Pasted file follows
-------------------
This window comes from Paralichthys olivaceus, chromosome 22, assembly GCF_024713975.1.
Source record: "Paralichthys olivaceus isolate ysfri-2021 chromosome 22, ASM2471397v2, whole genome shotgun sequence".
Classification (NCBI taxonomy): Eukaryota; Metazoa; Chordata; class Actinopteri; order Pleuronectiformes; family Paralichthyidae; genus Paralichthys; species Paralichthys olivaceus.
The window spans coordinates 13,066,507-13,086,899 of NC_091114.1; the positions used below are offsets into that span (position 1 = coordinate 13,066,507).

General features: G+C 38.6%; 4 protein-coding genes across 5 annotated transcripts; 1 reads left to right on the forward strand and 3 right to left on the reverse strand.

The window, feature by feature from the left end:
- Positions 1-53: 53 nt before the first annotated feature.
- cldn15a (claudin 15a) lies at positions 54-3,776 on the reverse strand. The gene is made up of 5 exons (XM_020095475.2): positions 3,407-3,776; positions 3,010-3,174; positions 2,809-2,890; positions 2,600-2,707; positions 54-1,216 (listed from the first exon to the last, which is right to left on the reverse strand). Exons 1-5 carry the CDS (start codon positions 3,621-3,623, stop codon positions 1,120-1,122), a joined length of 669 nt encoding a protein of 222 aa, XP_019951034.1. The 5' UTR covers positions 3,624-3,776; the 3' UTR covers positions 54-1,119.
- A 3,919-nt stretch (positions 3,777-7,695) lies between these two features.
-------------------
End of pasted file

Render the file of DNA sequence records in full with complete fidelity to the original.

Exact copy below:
This window comes from Paralichthys olivaceus, chromosome 22, assembly GCF_024713975.1.
Source record: "Paralichthys olivaceus isolate ysfri-2021 chromosome 22, ASM2471397v2, whole genome shotgun sequence".
Classification (NCBI taxonomy): Eukaryota; Metazoa; Chordata; class Actinopteri; order Pleuronectiformes; family Paralichthyidae; genus Paralichthys; species Paralichthys olivaceus.
The window spans coordinates 13,066,507-13,086,899 of NC_091114.1; the positions used below are offsets into that span (position 1 = coordinate 13,066,507).

General features: G+C 38.6%; 4 protein-coding genes across 5 annotated transcripts; 1 reads left to right on the forward strand and 3 right to left on the reverse strand.

The window, feature by feature from the left end:
- Positions 1-53: 53 nt before the first annotated feature.
- cldn15a (claudin 15a) lies at positions 54-3,776 on the reverse strand. The gene is made up of 5 exons (XM_020095475.2): positions 3,407-3,776; positions 3,010-3,174; positions 2,809-2,890; positions 2,600-2,707; positions 54-1,216 (listed from the first exon to the last, which is right to left on the reverse strand). Exons 1-5 carry the CDS (start codon positions 3,621-3,623, stop codon positions 1,120-1,122), a joined length of 669 nt encoding a protein of 222 aa, XP_019951034.1. The 5' UTR covers positions 3,624-3,776; the 3' UTR covers positions 54-1,119.
- A 3,919-nt stretch (positions 3,777-7,695) lies between these two features.